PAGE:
Attorney Larry Klayman filed a new case in Florida this past Tuesday on behalf of Michael Voeltz, dedicated advocate of various conspiracy and crackpot legal theories about Barack Obama. Judge Lewis already threw out one case from Voeltz/Klayman, saying specifically:
Plaintiff suggests the possibility of a declaratory judgment claim, but I don’t see how Plaintiff, as an individual voter, would have standing to seek declaratory relief. In short, I am unable to conceive of any other legal theory upon which the Plaintiff could proceed at this time relative to the relief sought.
Nevertheless, a claim for declaratory judgment is exactly what this new lawsuit asks for. In a declaratory judgment claim, a plaintiff asks for the court to declare the plaintiff has a right to something, or that someone else has an obligation. It’s done in anticipation of some future conflict. The judgment declares equitable or legal relationships between the parties (or the lack thereof).
In this case, Voeltz seeks two declarations:
- Obama is not eligible
- The Florida Secretary of State has a duty to “determine” the eligibility of Barack Obama (not any other candidate present or future) before he is placed on the ballot.
While on the surface “Obama is not eligible” sounds like a declaration, I do not think this is the kind of declaration that’s intended by the Statute. It’s rather more like “the earth is round” or “birthers should shut up.” There is no equitable or legal relationship between Michael Voeltz and Barack Obama, nor between him and Secretary of State Detzner.
In the complaint Voeltz isn’t asserting any rights (unlike the Collette case where Collette does claim that he has a right not to be governed by an ineligible President). On the other hand, it is clear that the second relief sought is a declaration of an obligation on the part of the Secretary of State of Florida to “determine” the eligibility of Barack Obama to be on the general election ballot.
In both instances, I fail to see how Voeltz has standing to bring the suit. The authority for declaratory judgments in Florida is in Chapter 86 of the Florida code. Specifically, those who can plead for declaratory judgments are:
86.021 Power to construe.–Any person claiming to be interested or who may be in doubt about his or her rights under a deed, will, contract, or other article, memorandum, or instrument in writing or whose rights, status, or other equitable or legal relations are affected by a statute, or any regulation made under statutory authority, or by municipal ordinance, contract, deed, will, franchise, or other article, memorandum, or instrument in writing may have determined any question of construction or validity arising under such statute, regulation, municipal ordinance, contract, deed, will, franchise, or other article, memorandum, or instrument in writing, or any part thereof, and obtain a declaration of rights, status, or other equitable or legal relations thereunder.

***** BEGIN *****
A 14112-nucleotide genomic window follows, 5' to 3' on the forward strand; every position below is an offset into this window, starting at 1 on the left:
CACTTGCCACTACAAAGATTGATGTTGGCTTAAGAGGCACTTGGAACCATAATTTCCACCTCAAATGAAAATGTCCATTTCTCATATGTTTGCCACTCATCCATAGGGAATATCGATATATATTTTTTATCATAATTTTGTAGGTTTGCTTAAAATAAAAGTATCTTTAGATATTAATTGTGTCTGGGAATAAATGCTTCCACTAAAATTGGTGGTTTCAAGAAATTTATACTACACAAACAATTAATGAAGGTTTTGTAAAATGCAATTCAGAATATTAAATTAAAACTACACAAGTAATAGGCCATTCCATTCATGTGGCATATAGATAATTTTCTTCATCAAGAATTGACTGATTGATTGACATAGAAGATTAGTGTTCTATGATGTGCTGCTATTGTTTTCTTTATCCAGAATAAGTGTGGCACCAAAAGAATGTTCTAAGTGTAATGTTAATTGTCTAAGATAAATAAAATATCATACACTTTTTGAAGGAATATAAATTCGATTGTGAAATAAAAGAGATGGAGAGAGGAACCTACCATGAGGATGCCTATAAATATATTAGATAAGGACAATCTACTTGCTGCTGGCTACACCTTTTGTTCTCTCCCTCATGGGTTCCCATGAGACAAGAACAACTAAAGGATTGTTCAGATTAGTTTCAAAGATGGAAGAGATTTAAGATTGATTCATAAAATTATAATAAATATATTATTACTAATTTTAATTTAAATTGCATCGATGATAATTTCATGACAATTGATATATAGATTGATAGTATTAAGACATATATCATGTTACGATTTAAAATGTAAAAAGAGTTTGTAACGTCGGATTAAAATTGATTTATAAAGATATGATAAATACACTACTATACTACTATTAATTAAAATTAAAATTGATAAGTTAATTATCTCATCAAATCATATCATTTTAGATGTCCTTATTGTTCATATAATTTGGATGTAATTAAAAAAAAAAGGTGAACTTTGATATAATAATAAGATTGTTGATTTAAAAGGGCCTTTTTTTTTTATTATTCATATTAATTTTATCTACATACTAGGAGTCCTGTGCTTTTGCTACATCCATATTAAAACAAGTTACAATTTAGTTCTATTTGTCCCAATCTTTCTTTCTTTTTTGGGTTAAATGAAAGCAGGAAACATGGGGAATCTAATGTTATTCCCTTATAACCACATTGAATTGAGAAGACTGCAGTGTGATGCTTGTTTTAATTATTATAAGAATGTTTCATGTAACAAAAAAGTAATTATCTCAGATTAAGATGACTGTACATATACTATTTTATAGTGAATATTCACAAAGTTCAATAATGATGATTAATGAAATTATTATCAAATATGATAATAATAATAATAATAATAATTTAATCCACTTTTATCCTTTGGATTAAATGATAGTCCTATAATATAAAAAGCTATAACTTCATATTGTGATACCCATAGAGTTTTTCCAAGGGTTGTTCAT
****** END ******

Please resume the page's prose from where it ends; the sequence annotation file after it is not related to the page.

According to the statute, the previous enumeration is not exhaustive, nevertheless, I fail to see how the statute fits this case. Judge Lewis has already said that Mr. Voeltz as a voter, and that is the capacity in which he brings the new complaint, does not have the specific interest that would grant him standing to bring a complaint for declaratory judgment. We already know in advance that the suit will be dismissed. However, this case is more about political theater than about the law, and the new suit is primarily a platform for a future appeal (which is more political theater). Judge Lewis said that he could not conceive of any legal theory under which Voeltz could bring the suit and in fact attorney Klayman doesn’t seem to be able to conceive of one either. The brief is remarkably devoid of any legal argument whatever; it’s just a recitation of the usual birther conspiracy theories.
There are some other odd things in the complaint; for example, the Defendant is referred to as “Barack Hussein Obama, Florida Democratic Party nominee for President to the 2012 Democratic National Convention,” ignoring the fact that Judge Lewis already ruled that Barack Obama was not a nominee. Also in the obligations of the Secretary of State they want a declaration that Secretary of State Detzner most determine whether or not Obama is eligible to be on the primary ballot – which is strange because there was no, nor will there be any, primary election in Florida on the Democratic side. This lawsuit is totally
This article’s title is a play on a signature phrase of comedian William Bendix, “What a revoltin’ development this is!” from the 1940’s radio comedy, The Life of Riley.
- Florida Code (2005) on Declaratory Judgments
- Decision in Craig v. United States (another claim for declaratory judgment regarding the definition of “natural born citizen.”
The text of the complaint follows:
[Update: The case was dismissed.]